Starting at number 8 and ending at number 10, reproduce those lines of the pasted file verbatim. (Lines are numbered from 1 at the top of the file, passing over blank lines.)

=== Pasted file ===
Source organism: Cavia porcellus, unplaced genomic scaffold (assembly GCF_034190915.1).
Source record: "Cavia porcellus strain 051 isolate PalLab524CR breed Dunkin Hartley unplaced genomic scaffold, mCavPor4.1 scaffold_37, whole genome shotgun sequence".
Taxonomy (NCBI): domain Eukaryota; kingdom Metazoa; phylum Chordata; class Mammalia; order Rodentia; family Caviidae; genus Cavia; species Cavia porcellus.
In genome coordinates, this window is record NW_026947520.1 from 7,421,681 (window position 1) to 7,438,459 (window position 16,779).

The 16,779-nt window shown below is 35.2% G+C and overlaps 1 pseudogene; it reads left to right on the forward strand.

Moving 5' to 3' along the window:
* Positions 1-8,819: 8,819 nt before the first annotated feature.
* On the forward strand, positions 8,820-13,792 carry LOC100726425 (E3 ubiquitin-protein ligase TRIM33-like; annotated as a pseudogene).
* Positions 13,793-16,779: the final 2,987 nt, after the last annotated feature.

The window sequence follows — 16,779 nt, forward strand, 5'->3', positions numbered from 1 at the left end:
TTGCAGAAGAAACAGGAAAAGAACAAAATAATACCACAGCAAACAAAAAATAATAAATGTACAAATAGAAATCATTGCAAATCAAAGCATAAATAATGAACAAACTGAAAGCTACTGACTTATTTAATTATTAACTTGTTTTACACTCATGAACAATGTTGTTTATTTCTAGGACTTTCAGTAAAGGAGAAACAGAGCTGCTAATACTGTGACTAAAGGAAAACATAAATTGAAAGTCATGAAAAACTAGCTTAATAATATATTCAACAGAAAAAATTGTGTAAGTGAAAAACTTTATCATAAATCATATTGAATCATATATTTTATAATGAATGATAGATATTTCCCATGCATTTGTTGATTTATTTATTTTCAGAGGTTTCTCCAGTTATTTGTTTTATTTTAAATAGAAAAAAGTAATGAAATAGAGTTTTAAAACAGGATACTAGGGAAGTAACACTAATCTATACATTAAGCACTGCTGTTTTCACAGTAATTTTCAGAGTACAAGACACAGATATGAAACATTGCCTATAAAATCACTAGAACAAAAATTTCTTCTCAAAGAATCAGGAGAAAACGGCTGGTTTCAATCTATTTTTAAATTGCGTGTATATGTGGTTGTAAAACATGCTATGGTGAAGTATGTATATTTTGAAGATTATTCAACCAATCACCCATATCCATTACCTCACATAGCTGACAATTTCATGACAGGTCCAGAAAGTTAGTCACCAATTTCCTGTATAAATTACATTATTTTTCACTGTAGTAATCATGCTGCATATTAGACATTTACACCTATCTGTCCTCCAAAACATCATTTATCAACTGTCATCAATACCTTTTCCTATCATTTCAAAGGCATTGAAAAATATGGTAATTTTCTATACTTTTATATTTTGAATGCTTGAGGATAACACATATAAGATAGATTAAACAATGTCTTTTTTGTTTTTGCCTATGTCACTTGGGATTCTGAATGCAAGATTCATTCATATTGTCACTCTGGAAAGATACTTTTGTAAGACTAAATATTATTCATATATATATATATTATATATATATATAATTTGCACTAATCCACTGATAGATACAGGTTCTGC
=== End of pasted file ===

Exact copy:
* On the forward strand, positions 8,820-13,792 carry LOC100726425 (E3 ubiquitin-protein ligase TRIM33-like; annotated as a pseudogene).
* Positions 13,793-16,779: the final 2,987 nt, after the last annotated feature.

The window sequence follows — 16,779 nt, forward strand, 5'->3', positions numbered from 1 at the left end: